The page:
“Justin needed to learn how to play on both sides of the floor. He didn’t always do that, and coach Noble would let him know. Justin did not want to hear it. Coach Noble saw things in Justin. He said he did not feel the love of the game anymore. I talked him into staying with it.

“He plays both sides of the court now. All Justin has done is win here.”

Imhotep senior Justin Edwards dunk the ball Friday against Exeter in the PIAA 5A championship at the GIANT Center in Hershey. (Photo: Mark Jordan/CoBL)

Rahmir Barno, Imhotep’s senior guard heading to Florida Gulf Coast University to play for coach Pat Chambers, recalled the hard times. Barno and Edwards arrived at Imhotep together. They leave as two-time state champions.

“When we were younger, we were told that we were next up, and coach Andre didn’t let up on us,” Barno said. “I was in Justin’s ear, and he was in my ear. He’s had a positive impact on me, and we give advice to each other. He’s helped me so much in how to talk to people. This is more than a team. It is a family. Every team is different. This might be the closest group in my four years here.

“And we had a pretty good leader.”

Imhotep was denied state championships in Edwards’ freshman and sophomore years due to Imhotep ceasing student activities during the COVID-19 pandemic, or otherwise, Noble and the Panthers would likely be four-time state champions.

The Panthers made sure there was no doubt against Exeter—and made sure that they put an emphatic stamp on being the best team in the state, regardless of classification. Imhotep mercy-ruled Exeter by the third quarter and held a commanding 72-39 lead with 3:55 to play. The Panthers were up, 43-21, by halftime.

The game was predetermined. The only missing piece was the final score.

Edwards was having so much fun that when he missed a slam dunk off the front of the rim in the third quarter, he came up laughing. Before that, Edwards got called for a technical foul for hanging on to the rim on an alley oop. He laughed at that, too.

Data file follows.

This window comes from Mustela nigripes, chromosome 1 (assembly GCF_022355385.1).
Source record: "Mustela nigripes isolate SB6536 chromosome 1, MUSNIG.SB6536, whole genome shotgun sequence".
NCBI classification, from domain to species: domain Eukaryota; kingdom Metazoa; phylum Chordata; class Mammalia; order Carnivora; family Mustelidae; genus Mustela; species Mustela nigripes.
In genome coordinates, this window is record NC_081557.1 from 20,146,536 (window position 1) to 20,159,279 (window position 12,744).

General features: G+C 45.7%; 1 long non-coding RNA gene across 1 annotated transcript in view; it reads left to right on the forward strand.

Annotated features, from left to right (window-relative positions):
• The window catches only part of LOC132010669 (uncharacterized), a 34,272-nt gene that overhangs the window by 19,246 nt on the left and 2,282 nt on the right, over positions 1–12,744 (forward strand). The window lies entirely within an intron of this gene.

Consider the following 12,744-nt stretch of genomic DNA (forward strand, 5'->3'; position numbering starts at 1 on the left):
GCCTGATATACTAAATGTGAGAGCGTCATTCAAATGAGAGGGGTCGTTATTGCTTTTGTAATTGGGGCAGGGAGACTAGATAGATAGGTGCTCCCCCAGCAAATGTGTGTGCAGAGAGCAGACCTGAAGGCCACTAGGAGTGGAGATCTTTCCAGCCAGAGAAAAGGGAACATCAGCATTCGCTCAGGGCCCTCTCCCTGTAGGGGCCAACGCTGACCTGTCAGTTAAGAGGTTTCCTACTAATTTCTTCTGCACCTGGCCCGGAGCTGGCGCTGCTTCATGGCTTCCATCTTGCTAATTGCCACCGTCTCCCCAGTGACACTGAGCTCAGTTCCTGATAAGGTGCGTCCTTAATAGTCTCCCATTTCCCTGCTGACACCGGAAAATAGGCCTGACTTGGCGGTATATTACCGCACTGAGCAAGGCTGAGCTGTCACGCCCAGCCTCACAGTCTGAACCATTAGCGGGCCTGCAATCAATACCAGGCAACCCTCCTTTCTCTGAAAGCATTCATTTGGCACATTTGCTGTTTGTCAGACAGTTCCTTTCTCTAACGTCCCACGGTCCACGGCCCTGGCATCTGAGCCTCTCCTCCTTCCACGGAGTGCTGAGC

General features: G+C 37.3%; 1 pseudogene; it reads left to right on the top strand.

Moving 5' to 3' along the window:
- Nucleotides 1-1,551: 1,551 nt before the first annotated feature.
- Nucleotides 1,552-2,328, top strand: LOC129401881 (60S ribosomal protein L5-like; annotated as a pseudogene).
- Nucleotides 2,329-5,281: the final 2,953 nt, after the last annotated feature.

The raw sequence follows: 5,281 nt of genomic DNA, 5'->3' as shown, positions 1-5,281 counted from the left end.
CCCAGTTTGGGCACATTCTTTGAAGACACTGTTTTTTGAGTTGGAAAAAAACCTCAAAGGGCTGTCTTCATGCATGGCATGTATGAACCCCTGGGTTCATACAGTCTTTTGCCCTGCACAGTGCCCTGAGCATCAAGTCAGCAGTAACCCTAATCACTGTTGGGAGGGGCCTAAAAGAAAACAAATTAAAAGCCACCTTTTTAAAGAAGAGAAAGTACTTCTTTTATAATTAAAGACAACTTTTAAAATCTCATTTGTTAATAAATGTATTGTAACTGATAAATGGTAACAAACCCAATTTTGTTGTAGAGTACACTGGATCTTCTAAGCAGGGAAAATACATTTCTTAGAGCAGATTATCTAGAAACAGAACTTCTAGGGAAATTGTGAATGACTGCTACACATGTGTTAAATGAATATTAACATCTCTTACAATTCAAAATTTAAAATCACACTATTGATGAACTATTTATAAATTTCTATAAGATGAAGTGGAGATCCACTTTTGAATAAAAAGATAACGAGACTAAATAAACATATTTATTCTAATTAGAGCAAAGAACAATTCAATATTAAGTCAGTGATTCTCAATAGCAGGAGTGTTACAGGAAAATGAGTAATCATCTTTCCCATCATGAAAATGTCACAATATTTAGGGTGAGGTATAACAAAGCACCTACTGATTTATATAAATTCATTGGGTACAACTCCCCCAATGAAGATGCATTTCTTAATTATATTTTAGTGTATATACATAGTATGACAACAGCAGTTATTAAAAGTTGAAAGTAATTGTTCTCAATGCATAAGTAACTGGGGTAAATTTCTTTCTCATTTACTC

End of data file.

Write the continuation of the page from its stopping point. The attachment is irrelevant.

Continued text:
As time was winding down and the Panthers in firm control almost since the opening tap, Edwards came off the floor to a rousing ovation behind the Imhotep bench.

It’s the most fun Edwards had on a basketball court at Imhotep. He wore a perpetual smile while finishing as the game-high scorer with 19 points on 8 of 14 shooting, with 7 rebounds, 2 assists and 3 steals.

“I did see things in Justin early on that he didn’t see in himself,” Noble said. “Once he got used to the work that he had to do, Justin became a great worker and embodies a lot of the things I like about our program. That’s being a defensive guy, being a hard worker, being a leader on the court. He’s developed into the young man that we hoped he would be.

“I told the guys that Rahmir and Justin are two of the greatest players that we’ve ever had here, joining that group of (Daron) “Fatts” Russell, Donta Scott and Brandon Austin. That is the group that Justin is now in.”   

For a few early years, Justin Edwards wondered where he belonged.

He leaves Imhotep as arguably its greatest player on a new stratum.

“I wanted to quit basketball at one point,” Edwards admitted. “The coaches stuck with me and believed in me. You see guys who think they have done everything, and they start to slack. No one can believe in you more than you believe in yourself. I tell people that all the time. I had to start believing in myself. This being my last time playing with my brothers, I wanted to cherish every moment. It is probably the most fun I had playing, because I did.”


Joseph Santoliquito is an award-winning sportswriter based in the Philadelphia area who began writing for CoBL in 2021 and is the president of the Boxing Writers Association of America. He can be followed on Twitter here.